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No goal for Europe: Investors still afraid

June 11, 2012: 12:42 PM ET

Spain and Italy played to a 1-1 draw in a Euro 2012 match Sunday. Investors feel like Europe keeps kicking them in the shins.

Spain's banks have asked for a bailout. But investors are still very nervous -- as well they should be.

Yields on 10-year Spanish bonds shot back up to about 6.5% Monday after hitting a low of 6.02% earlier in the day on hopes that the rescue package for Spain was a step in the right direction. Italian 10-year yields also had a volatile day, jumping to about 6% after dipping as low as 5.62% Monday morning. (Maybe the winner of the UEFA Euro 2012 "football" tournament could get an immediate 300 basis point cut in interest rates as a reward? Go Italia!)

"The bond market in Europe either didn't like the Spanish bank news or didn't believe the news and that raised everybody's eyebrows," said Wasif Latif, vice president of equity investments with USAA Investments in San Antonio.  "Investors are saying we've seen this picture before. The market is saying, 'Okay, what about Italy now?' The volatility is likelty to continue."

Meanwhile, 10-year U.S. Treasury yields fell to 1.6% and rates on the 10-year German bund dropped to 1.32%. Investors are clearly still desperately seeking safety.

The CNNMoney Fear & Greed Index, while up sharply from a year-to-date low of George Costanza's favorite number (Seven!) a few weeks ago, is still in "extreme fear" mode, at a recent reading of 20 Monday morning.

Related: Euro crisis is still not over

Jason Pride, director of investment strategy with Glenmede in Philadelphia, said that merely avoiding a near-term disaster isn't enough to stop concerns about the longer-term viability of the eurozone.

"A Spanish bank rescue may save the financial system from a real calamitous event but Spain and the rest of Europe is still experiencing a significant slowdown in economic growth," he said, adding that investors are likely to remain skittish heading into the Greek elections this weekend.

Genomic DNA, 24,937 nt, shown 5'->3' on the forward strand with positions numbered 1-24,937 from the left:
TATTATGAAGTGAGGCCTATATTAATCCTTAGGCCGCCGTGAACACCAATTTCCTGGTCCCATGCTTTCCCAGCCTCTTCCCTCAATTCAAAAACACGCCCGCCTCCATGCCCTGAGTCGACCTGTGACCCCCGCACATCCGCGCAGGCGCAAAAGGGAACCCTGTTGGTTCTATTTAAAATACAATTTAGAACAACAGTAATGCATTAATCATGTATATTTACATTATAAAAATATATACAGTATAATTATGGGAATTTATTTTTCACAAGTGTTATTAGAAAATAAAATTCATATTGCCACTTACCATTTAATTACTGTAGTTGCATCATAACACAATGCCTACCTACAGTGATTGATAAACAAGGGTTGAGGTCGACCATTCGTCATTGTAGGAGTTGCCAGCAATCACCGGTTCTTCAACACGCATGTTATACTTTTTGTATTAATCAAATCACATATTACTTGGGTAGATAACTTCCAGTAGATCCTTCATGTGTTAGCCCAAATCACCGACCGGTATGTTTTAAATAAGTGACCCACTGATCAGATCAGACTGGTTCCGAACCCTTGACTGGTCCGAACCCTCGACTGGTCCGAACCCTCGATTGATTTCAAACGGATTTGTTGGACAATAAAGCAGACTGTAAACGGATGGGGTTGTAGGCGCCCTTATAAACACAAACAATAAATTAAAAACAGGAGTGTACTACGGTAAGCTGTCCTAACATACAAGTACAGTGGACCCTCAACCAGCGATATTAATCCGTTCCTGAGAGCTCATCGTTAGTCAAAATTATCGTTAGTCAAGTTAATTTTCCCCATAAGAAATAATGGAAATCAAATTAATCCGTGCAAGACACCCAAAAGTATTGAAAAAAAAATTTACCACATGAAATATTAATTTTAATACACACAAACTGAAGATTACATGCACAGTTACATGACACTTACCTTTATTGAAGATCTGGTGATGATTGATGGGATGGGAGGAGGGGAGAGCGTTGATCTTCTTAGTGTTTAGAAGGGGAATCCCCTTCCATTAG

If the anti-austerity Syriza party gains more control, that could set the stage for Greece to leave the eurozone, an event that, depending on who you believe, is either already priced into the market or is the 2012 equivalent of Lehman Brothers going bankrupt. We just don't know how events will play out.

Still, Pride thinks that investors have to stop running for the cover of Treasury bonds and start taking more risk. Even if you are nervous about stocks, he said high quality corporate bonds could make sense. But if you don't have the stomach for that, he said investors are better off just having their money in cash. He doesn't think Treasury bond rates can go that much lower.

Calls to get out of the Treasury bond market and other so-called flight to quality trades are falling on deaf ears though. According to data from EPFR Global, a Boston-based firm that tracks mutual fund flows, last week marked the 31st consecutive week of investor inflows into bond funds -- with investments in U.S. bond funds and German bond funds leading the way.

And Latif said long-term Treasury rates are likely to remain near these levels for awhile longer. It doesn't matter that investors have already plowed into bonds and that they could be approaching bubble-like status.  Investors are panicking first and asking questions later.

"Fundamentally, you could say that bonds are overpriced and are no longer an attractive investment," he said. "But when fear is running rampant, people may not be focusing on how low the yields are. That should keep rates near these levels."

Sure, a 1.6% Treasury yield may be about as exciting as a 0-0 draw in soccer. But for the time being, investors are willing to sit back, protect the net and settle for a tie.

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Paul Lamonica
Paul R. La Monica
Assistant Managing Editor, CNNMoney

Paul R. La Monica is an assistant managing editor at CNNMoney. He is the author of the site's daily column, The Buzz, and also tweets throughout the day about the markets and economy @LaMonicaBuzz. La Monica also oversees the site's economic, markets and technology coverage.

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